Home > Exchange Rates, Fiscal Policy, Growth, Trade, Unemployment > AS and A2 Macroeconomics: Internal and External Balances

AS and A2 Macroeconomics: Internal and External Balances

In explaining the differences between internal and external balances I came across an old textbook that I used at University – Economics by David Begg. It was described as ‘The Student’s Bible” by BBC Radio 4 and I certainly do refer back to it quite regularly. Part 4 on macroeconomics has an informative diagram that shows the impact of booms and recessions on the internal and external balances.

Internal Balance – when Aggregate Demand equals Aggregate Supply (potential output). And there is full employment in the labour market. With sluggish wage and price adjustment, lower AD causes a recession. Only when AD returns to potential output is internal balance restored.

External Balance – this refers to the Current Account balance. The country is neither underspending nor overspending its foreign income. For a floating exchange rate, the total balance of payments is always zero. Since the balance of payments is the sum of the current, capital, and financial accounts, saying the current account is in balance then also implies that the sum of the capital and financial accounts are in balance.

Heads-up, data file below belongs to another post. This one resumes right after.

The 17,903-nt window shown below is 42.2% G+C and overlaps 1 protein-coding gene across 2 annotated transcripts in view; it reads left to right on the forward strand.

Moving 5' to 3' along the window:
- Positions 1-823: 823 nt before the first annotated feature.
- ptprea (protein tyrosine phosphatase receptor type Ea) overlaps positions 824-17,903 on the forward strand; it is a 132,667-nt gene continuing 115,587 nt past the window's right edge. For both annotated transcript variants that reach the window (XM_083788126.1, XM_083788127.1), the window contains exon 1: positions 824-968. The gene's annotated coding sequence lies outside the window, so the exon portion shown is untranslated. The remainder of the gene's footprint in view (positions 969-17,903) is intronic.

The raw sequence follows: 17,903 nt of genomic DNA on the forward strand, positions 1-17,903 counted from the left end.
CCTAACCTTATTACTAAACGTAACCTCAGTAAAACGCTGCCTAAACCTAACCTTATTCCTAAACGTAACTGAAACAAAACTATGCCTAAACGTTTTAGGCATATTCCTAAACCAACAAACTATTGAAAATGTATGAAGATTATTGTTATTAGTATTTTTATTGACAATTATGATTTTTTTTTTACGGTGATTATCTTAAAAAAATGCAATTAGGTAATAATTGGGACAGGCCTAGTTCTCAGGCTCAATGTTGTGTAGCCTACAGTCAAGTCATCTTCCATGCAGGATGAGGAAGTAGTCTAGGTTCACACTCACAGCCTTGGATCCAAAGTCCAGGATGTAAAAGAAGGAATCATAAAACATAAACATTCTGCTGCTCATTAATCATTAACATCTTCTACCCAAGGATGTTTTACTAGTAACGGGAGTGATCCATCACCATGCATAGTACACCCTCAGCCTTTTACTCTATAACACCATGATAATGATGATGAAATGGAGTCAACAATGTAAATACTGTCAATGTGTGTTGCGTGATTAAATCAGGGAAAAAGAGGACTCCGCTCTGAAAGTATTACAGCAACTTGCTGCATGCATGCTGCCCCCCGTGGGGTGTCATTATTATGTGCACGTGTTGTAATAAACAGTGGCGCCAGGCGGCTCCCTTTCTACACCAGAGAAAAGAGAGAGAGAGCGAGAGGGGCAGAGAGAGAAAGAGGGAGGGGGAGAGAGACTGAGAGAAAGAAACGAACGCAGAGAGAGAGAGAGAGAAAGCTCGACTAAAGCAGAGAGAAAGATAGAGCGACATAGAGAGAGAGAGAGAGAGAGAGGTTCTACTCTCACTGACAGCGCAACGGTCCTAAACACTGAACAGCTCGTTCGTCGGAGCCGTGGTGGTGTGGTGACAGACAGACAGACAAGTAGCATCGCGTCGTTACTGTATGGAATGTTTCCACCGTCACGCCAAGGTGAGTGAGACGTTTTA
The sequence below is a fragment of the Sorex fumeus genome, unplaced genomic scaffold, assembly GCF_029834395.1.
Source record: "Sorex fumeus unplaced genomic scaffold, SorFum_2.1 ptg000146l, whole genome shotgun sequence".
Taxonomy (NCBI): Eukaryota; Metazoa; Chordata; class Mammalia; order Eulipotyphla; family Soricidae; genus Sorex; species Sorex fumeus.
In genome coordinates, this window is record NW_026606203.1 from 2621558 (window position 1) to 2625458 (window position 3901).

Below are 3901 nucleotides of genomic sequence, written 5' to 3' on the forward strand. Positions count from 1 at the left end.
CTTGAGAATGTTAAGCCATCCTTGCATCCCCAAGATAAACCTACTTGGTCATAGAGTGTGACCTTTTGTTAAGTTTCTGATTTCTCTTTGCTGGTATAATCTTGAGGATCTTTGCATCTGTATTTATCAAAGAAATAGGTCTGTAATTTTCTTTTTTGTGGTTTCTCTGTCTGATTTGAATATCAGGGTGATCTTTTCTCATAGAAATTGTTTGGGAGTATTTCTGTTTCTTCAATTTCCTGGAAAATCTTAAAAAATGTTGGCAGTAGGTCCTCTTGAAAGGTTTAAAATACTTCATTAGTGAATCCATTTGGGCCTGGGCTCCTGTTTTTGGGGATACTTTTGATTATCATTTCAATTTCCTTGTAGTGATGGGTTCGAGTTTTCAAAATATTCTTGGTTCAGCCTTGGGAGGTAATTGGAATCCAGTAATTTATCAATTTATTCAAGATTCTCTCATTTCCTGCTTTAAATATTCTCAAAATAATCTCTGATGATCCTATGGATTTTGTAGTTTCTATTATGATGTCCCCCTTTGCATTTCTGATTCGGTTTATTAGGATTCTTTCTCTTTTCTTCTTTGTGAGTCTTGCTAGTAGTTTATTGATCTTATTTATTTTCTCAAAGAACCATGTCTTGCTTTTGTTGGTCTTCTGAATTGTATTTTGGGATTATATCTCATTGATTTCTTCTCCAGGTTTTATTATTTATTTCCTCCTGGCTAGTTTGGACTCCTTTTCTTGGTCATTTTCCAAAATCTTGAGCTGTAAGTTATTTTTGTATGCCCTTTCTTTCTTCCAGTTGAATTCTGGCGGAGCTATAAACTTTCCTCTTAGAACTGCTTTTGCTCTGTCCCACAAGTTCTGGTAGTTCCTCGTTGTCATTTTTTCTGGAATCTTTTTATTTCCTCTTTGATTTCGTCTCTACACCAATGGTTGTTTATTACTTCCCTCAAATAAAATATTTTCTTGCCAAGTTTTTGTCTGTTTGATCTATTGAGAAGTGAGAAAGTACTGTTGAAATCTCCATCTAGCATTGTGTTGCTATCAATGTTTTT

In the diagram right the point of internal and external balance is the intersection of the two axes, with neither boom nor slump, and with neither a current account surplus nor a deficit.

The top left-hand quadrant shows a combination of a domestic slump and a current account surplus. This can be caused by a rise in desired savings or by an adoption of a tight fiscal policy and monetary policy. These reduce AD which cause both a domestic slump and a reduction in imports.

The bottom left-hand corner shows a higher real exchange rate, which makes exports less competitive, reduces export demand and raises import demand. The fall in net exports induces both a current account deficit and lower AD, leading to a domestic slump.

In a downturn a more expansionary fiscal and monetary policy can hasten the return to full employment eg. Quantitative easing, tax cuts, lower interest rates. However one could say that today it doesn’t seem to be that effective.

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